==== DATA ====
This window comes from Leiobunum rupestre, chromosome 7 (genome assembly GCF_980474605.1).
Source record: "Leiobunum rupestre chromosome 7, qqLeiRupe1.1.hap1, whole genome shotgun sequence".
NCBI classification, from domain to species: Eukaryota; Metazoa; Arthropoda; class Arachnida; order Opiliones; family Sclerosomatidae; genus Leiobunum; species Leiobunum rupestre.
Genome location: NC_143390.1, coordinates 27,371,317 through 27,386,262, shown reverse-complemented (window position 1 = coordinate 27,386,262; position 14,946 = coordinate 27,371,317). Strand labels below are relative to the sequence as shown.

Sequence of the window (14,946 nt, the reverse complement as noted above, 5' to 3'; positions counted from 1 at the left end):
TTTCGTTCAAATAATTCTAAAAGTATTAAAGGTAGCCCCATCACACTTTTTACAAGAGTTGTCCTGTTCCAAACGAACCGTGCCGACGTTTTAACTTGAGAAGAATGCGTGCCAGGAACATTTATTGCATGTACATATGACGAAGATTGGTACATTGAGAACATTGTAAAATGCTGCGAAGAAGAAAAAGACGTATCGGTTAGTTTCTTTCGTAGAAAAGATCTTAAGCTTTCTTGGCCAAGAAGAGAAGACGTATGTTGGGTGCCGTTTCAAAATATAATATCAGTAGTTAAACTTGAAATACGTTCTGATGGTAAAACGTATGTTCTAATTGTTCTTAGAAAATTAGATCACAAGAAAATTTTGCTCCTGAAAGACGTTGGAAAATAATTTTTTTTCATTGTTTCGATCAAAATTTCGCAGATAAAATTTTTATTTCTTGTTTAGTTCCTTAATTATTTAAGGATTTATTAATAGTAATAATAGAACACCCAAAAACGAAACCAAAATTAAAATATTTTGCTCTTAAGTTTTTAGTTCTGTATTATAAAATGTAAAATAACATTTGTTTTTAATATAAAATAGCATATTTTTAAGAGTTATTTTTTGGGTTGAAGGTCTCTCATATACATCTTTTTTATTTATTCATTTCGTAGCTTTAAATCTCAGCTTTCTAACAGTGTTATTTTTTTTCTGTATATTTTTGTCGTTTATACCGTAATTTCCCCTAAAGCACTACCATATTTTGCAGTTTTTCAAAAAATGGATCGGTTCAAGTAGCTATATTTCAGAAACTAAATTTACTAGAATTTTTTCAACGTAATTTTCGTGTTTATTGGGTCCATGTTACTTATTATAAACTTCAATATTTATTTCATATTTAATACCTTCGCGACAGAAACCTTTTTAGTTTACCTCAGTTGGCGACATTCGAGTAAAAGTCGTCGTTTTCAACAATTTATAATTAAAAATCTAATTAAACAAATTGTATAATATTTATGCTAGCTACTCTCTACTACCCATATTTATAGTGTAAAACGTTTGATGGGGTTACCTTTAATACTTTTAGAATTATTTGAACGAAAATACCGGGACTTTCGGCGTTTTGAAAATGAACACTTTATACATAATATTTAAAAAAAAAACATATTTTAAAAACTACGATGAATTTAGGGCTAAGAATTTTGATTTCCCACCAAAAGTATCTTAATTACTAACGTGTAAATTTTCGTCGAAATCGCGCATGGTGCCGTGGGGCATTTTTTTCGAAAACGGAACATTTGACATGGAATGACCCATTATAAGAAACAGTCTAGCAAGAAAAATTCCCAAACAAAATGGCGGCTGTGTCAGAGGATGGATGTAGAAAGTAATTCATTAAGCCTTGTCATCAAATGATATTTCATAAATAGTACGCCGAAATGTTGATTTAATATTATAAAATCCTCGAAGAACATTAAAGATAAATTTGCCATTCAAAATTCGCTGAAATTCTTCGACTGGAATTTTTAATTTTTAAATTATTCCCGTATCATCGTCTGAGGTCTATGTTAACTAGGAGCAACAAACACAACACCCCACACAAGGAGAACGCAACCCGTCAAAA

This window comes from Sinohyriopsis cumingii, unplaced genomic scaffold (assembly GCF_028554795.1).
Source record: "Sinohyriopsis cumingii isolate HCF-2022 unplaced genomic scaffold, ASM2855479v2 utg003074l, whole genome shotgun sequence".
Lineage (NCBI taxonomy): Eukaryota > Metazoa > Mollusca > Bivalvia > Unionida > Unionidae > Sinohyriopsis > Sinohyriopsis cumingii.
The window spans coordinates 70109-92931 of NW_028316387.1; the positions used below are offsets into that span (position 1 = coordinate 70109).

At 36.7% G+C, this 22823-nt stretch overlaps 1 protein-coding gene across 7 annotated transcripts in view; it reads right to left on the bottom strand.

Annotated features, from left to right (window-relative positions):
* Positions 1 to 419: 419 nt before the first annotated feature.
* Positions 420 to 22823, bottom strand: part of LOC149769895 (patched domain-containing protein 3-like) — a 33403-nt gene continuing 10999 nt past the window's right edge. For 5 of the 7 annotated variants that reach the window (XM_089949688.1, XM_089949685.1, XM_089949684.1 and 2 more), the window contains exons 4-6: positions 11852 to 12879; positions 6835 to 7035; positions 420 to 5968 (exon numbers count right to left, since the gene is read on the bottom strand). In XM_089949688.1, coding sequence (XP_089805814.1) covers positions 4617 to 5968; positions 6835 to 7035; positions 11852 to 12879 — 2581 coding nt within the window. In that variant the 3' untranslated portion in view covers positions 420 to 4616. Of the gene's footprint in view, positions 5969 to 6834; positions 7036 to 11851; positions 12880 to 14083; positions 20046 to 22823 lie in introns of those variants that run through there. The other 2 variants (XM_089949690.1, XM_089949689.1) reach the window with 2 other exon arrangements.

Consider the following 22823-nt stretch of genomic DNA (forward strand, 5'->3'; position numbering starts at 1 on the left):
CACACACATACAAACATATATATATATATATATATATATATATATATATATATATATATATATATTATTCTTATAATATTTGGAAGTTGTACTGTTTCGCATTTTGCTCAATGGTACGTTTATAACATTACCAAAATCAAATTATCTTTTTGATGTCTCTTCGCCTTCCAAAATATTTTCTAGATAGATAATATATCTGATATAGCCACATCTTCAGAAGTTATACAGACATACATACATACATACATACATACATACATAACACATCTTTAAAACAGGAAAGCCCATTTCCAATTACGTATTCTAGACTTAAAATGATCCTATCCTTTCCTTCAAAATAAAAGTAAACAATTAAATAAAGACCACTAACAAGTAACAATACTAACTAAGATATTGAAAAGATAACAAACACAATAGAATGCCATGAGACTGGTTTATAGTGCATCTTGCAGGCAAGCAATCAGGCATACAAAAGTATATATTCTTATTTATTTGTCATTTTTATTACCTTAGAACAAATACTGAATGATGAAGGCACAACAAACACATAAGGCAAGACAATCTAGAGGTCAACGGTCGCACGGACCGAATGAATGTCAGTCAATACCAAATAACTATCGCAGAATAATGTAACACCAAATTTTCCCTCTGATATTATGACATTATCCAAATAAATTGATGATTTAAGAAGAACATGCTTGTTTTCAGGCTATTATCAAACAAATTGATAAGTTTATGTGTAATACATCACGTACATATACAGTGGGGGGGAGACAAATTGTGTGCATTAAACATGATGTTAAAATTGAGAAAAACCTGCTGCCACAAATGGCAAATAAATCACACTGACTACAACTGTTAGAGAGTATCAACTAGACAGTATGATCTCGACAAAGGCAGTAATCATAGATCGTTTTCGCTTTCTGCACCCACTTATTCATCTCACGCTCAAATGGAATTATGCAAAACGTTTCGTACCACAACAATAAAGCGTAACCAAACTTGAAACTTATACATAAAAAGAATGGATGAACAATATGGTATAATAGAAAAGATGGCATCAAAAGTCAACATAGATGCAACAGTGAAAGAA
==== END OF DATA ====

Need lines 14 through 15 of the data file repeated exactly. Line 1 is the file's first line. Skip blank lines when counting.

* Positions 420 to 22823, bottom strand: part of LOC149769895 (patched domain-containing protein 3-like) — a 33403-nt gene continuing 10999 nt past the window's right edge. For 5 of the 7 annotated variants that reach the window (XM_089949688.1, XM_089949685.1, XM_089949684.1 and 2 more), the window contains exons 4-6: positions 11852 to 12879; positions 6835 to 7035; positions 420 to 5968 (exon numbers count right to left, since the gene is read on the bottom strand). In XM_089949688.1, coding sequence (XP_089805814.1) covers positions 4617 to 5968; positions 6835 to 7035; positions 11852 to 12879 — 2581 coding nt within the window. In that variant the 3' untranslated portion in view covers positions 420 to 4616. Of the gene's footprint in view, positions 5969 to 6834; positions 7036 to 11851; positions 12880 to 14083; positions 20046 to 22823 lie in introns of those variants that run through there. The other 2 variants (XM_089949690.1, XM_089949689.1) reach the window with 2 other exon arrangements.

Consider the following 22823-nt stretch of genomic DNA (forward strand, 5'->3'; position numbering starts at 1 on the left):